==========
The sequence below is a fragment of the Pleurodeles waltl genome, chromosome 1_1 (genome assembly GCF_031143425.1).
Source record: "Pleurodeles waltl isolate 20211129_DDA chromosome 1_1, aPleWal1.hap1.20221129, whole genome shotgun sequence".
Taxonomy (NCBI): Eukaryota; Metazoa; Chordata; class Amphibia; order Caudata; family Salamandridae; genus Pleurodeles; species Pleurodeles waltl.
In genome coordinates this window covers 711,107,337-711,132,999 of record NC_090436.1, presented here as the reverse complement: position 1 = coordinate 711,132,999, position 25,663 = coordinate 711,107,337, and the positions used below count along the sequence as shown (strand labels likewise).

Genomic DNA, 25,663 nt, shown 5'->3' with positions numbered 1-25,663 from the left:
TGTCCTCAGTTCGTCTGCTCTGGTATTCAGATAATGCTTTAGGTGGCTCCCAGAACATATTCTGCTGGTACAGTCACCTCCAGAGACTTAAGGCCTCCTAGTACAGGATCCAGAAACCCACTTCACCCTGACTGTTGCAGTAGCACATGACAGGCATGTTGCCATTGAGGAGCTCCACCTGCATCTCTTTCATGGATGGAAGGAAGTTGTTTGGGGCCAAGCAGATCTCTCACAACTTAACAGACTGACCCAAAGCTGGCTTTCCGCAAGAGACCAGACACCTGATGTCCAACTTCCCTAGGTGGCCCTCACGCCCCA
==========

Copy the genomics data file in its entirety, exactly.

The sequence below is a fragment of the Pleurodeles waltl genome, chromosome 1_1 (genome assembly GCF_031143425.1).
Source record: "Pleurodeles waltl isolate 20211129_DDA chromosome 1_1, aPleWal1.hap1.20221129, whole genome shotgun sequence".
Taxonomy (NCBI): Eukaryota; Metazoa; Chordata; class Amphibia; order Caudata; family Salamandridae; genus Pleurodeles; species Pleurodeles waltl.
In genome coordinates this window covers 711,107,337-711,132,999 of record NC_090436.1, presented here as the reverse complement: position 1 = coordinate 711,132,999, position 25,663 = coordinate 711,107,337, and the positions used below count along the sequence as shown (strand labels likewise).

Genomic DNA, 25,663 nt, shown 5'->3' with positions numbered 1-25,663 from the left:
TGTCCTCAGTTCGTCTGCTCTGGTATTCAGATAATGCTTTAGGTGGCTCCCAGAACATATTCTGCTGGTACAGTCACCTCCAGAGACTTAAGGCCTCCTAGTACAGGATCCAGAAACCCACTTCACCCTGACTGTTGCAGTAGCACATGACAGGCATGTTGCCATTGAGGAGCTCCACCTGCATCTCTTTCATGGATGGAAGGAAGTTGTTTGGGGCCAAGCAGATCTCTCACAACTTAACAGACTGACCCAAAGCTGGCTTTCCGCAAGAGACCAGACACCTGATGTCCAACTTCCCTAGGTGGCCCTCACGCCCCA